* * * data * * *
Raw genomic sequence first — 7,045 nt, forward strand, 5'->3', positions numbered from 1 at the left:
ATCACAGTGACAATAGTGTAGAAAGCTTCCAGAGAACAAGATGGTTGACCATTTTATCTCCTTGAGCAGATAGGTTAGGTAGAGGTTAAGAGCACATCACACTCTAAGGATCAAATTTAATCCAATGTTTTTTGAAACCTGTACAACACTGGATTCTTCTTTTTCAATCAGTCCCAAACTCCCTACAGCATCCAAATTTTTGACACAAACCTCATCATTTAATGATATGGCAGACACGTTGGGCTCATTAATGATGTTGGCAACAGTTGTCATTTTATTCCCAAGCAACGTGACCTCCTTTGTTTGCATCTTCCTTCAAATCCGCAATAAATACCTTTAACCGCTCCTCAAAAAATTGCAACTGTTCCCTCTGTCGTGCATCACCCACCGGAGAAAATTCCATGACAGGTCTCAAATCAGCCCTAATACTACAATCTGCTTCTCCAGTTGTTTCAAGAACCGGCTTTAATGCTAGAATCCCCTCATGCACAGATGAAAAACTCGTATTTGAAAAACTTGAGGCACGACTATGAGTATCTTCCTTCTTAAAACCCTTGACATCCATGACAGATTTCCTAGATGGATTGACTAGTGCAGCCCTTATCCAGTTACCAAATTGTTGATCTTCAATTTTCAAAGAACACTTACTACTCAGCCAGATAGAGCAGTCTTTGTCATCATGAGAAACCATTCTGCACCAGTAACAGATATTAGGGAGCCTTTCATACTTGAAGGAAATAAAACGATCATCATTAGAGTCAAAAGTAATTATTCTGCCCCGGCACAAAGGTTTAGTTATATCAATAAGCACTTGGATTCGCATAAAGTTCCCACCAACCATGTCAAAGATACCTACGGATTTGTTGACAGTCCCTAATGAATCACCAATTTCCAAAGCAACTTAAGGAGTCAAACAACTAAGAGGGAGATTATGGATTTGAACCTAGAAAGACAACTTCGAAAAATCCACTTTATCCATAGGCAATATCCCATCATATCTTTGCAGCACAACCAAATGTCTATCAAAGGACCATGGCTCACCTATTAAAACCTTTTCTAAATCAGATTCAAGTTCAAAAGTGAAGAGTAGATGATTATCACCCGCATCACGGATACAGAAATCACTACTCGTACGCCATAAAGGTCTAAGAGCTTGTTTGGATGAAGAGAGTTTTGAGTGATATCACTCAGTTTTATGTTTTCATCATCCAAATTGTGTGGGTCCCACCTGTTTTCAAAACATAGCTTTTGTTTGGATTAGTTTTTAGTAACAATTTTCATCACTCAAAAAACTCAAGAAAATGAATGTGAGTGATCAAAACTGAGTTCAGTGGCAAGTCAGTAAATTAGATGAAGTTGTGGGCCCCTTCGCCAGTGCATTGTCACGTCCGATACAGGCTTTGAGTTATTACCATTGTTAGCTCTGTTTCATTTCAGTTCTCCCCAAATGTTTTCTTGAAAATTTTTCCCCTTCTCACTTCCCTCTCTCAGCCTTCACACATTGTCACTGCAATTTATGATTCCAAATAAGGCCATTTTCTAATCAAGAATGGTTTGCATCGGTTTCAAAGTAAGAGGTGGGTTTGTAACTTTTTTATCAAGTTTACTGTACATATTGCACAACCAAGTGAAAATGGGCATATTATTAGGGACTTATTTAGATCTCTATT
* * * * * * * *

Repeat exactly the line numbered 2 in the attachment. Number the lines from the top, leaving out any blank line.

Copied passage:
ATCACAGTGACAATAGTGTAGAAAGCTTCCAGAGAACAAGATGGTTGACCATTTTATCTCCTTGAGCAGATAGGTTAGGTAGAGGTTAAGAGCACATCACACTCTAAGGATCAAATTTAATCCAATGTTTTTTGAAACCTGTACAACACTGGATTCTTCTTTTTCAATCAGTCCCAAACTCCCTACAGCATCCAAATTTTTGACACAAACCTCATCATTTAATGATATGGCAGACACGTTGGGCTCATTAATGATGTTGGCAACAGTTGTCATTTTATTCCCAAGCAACGTGACCTCCTTTGTTTGCATCTTCCTTCAAATCCGCAATAAATACCTTTAACCGCTCCTCAAAAAATTGCAACTGTTCCCTCTGTCGTGCATCACCCACCGGAGAAAATTCCATGACAGGTCTCAAATCAGCCCTAATACTACAATCTGCTTCTCCAGTTGTTTCAAGAACCGGCTTTAATGCTAGAATCCCCTCATGCACAGATGAAAAACTCGTATTTGAAAAACTTGAGGCACGACTATGAGTATCTTCCTTCTTAAAACCCTTGACATCCATGACAGATTTCCTAGATGGATTGACTAGTGCAGCCCTTATCCAGTTACCAAATTGTTGATCTTCAATTTTCAAAGAACACTTACTACTCAGCCAGATAGAGCAGTCTTTGTCATCATGAGAAACCATTCTGCACCAGTAACAGATATTAGGGAGCCTTTCATACTTGAAGGAAATAAAACGATCATCATTAGAGTCAAAAGTAATTATTCTGCCCCGGCACAAAGGTTTAGTTATATCAATAAGCACTTGGATTCGCATAAAGTTCCCACCAACCATGTCAAAGATACCTACGGATTTGTTGACAGTCCCTAATGAATCACCAATTTCCAAAGCAACTTAAGGAGTCAAACAACTAAGAGGGAGATTATGGATTTGAACCTAGAAAGACAACTTCGAAAAATCCACTTTATCCATAGGCAATATCCCATCATATCTTTGCAGCACAACCAAATGTCTATCAAAGGACCATGGCTCACCTATTAAAACCTTTTCTAAATCAGATTCAAGTTCAAAAGTGAAGAGTAGATGATTATCACCCGCATCACGGATACAGAAATCACTACTCGTACGCCATAAAGGTCTAAGAGCTTGTTTGGATGAAGAGAGTTTTGAGTGATATCACTCAGTTTTATGTTTTCATCATCCAAATTGTGTGGGTCCCACCTGTTTTCAAAACATAGCTTTTGTTTGGATTAGTTTTTAGTAACAATTTTCATCACTCAAAAAACTCAAGAAAATGAATGTGAGTGATCAAAACTGAGTTCAGTGGCAAGTCAGTAAATTAGATGAAGTTGTGGGCCCCTTCGCCAGTGCATTGTCACGTCCGATACAGGCTTTGAGTTATTACCATTGTTAGCTCTGTTTCATTTCAGTTCTCCCCAAATGTTTTCTTGAAAATTTTTCCCCTTCTCACTTCCCTCTCTCAGCCTTCACACATTGTCACTGCAATTTATGATTCCAAATAAGGCCATTTTCTAATCAAGAATGGTTTGCATCGGTTTCAAAGTAAGAGGTGGGTTTGTAACTTTTTTATCAAGTTTACTGTACATATTGCACAACCAAGTGAAAATGGGCATATTATTAGGGACTTATTTAGATCTCTATT